Today’s sugya continues trying to explain the dispute between R. Meir and the sages in yesterday’s baraita. For the purpose of clarification I am copying that baraita again here:
[If a woman says to a man,] “Make me a necklace, earrings and [finger] rings, and I will be betrothed to you,” as soon as he makes them, she is betrothed, the words of R. Meir. But the Sages say: She is not betrothed until the money reaches her hand.
The Talmud now suggests that R. Meir and the sages argue over whether the artisan making the vessel with material given to him acquires title to the vessel while working on it. If he does, acquire it, then he is selling it back when he gives it back to her. Instead of her paying him, she is betrothed through it. This is how R. Meir would hold. The other sages would say that the vessel is not his so he cannot be betrothing her by giving it to her.
According to this last interpretation of the dispute, the issue is whether a man can betroth a woman by forgiving her a debt and at the same time giving her a perutah. According to R. Meir, if the jeweler adds something of his own to that which she gave him, she is agreeing to betrothal by accepting the material that belonged to him, which must be worth a perutah. Therefore, this betrothal works. According to the sages, her mind is on the forgiving of the loan, and therefore, she is not betrothed by him giving her this perutah.
The Talmud now cites another dispute about whether one can betroth with owed wages or with wages that will be owed.
All tannaim hold that one cannot betroth by simply forgiving a debt. That is why all agree that with regard to back wages, one cannot use them for betrothal. But the first tanna holds that one may betroth with future wages. This tanna would hold that as soon he finishes the work, he becomes entitled to the wages and by forgiving them he betroths her. There is no debt incurred. R. Natan would hold that the wages are incurred incrementally and therefore this is betrothal with a debt.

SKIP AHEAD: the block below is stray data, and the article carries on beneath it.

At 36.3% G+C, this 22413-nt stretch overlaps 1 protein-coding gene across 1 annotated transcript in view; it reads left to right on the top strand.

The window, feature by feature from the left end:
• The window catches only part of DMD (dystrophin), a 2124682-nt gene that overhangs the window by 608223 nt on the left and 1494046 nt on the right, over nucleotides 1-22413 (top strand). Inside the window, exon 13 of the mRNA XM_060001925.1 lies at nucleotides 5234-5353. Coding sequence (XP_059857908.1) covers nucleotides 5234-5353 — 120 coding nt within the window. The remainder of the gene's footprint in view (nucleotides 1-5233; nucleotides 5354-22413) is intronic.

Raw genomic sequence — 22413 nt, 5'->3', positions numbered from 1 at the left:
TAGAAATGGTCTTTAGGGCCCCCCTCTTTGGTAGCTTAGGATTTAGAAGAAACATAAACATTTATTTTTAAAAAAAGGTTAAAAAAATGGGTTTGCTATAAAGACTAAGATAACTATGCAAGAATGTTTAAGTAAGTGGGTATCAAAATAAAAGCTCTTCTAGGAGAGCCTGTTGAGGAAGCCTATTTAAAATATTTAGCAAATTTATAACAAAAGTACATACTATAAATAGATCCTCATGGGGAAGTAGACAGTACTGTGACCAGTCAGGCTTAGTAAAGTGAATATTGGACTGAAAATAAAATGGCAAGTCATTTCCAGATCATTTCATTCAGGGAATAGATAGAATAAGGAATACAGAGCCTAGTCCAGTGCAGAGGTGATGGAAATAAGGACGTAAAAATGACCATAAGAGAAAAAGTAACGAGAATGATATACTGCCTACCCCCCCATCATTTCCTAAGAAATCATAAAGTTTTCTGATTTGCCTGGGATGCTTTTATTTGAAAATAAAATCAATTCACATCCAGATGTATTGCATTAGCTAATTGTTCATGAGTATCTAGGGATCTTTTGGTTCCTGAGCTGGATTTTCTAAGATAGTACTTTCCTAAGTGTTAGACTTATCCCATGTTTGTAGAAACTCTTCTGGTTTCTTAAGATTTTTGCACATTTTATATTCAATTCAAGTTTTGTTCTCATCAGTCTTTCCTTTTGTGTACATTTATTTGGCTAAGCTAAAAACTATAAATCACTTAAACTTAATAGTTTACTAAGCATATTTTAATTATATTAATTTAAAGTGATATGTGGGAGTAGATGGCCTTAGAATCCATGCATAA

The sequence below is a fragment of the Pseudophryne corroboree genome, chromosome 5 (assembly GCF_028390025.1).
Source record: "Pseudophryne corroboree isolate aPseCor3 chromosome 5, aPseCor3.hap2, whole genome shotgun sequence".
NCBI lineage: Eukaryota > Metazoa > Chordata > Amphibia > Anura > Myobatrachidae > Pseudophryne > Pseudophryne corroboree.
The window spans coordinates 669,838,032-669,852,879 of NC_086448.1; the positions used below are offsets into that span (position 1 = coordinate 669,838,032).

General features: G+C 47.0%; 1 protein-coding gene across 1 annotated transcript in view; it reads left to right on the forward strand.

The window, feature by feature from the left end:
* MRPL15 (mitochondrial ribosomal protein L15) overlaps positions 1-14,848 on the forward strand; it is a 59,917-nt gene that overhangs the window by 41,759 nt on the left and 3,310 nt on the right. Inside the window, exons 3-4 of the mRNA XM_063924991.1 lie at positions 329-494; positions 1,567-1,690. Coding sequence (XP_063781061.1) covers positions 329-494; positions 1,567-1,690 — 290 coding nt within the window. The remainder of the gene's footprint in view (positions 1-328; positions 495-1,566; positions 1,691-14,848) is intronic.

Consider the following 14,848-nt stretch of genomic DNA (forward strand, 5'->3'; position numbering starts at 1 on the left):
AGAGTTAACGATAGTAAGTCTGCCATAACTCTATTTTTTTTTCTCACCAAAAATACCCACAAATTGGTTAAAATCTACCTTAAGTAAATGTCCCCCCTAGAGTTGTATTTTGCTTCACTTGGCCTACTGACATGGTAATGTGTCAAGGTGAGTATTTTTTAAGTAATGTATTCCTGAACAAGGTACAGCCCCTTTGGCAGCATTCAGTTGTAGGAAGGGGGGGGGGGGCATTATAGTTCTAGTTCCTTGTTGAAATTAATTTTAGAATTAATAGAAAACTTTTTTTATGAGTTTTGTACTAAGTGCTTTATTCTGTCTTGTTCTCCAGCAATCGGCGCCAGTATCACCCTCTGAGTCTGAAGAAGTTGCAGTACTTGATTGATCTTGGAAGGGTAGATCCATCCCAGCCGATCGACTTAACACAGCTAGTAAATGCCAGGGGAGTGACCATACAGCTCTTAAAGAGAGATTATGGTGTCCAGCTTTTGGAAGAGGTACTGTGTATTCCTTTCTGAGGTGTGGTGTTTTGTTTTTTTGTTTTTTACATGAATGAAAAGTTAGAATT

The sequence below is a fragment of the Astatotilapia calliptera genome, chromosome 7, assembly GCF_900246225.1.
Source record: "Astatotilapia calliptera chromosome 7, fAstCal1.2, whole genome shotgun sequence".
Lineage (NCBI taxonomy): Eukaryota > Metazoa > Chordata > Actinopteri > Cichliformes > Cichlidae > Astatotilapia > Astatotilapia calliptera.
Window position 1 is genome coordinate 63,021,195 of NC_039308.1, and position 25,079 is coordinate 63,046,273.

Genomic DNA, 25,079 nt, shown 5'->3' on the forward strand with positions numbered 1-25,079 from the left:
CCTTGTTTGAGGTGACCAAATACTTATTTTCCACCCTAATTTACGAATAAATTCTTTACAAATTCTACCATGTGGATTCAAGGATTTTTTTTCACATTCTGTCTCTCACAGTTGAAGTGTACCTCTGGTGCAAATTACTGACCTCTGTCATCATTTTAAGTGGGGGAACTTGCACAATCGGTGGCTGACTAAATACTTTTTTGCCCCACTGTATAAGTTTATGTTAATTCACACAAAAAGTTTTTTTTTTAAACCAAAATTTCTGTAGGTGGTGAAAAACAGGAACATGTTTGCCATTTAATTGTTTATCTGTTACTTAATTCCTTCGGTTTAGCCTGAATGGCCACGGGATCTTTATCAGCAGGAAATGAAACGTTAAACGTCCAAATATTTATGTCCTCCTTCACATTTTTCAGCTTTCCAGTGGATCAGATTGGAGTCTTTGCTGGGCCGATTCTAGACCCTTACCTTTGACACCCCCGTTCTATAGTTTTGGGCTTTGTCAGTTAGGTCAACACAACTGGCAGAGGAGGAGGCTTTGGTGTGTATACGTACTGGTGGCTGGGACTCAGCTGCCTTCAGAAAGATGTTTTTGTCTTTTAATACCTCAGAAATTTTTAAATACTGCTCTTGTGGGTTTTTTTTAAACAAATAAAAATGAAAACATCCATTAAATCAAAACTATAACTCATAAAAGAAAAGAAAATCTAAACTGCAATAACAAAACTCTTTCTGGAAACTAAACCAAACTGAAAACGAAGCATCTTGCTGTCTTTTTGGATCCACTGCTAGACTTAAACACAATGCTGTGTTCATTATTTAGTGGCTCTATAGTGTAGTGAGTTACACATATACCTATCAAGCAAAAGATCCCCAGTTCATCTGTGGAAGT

R. Natan would hold that even if he adds something of his own and gives it to her, when a man betroths by forgiving a debt and with a perutah, her mind is on the debt. Therefore, adding something of his own does not help make this a valid form of kiddushin.
Today’s section opens with a new mishnah.
In each case in this mishnah, the husband makes an incorrect statement as part of the betrothal formula. For instance, he states that he is betrothing her with a cup of a certain liquid and it turns out to be a different liquid. Alternatively, he says that he is betrothing her with a certain type of coin and it turns out to be a different coin. Finally, he tells her that he is of a certain economic status and he is not. According to the first opinion, since the facts as he stated them are incorrect, the betrothal is ineffective. This is true even if he deceived her to her own advantage. For instance, he said that he was giving her a cup of wine and it turned out to be a cup of honey, which is more valuable than wine. According to the first opinion, we don’t reason that a woman who would agree to be betrothed to a certain man with a cup of wine would also agree to such a betrothal if done with a cup of honey, since she could always sell the honey to buy wine. Rather, the betrothal statement must be accurate.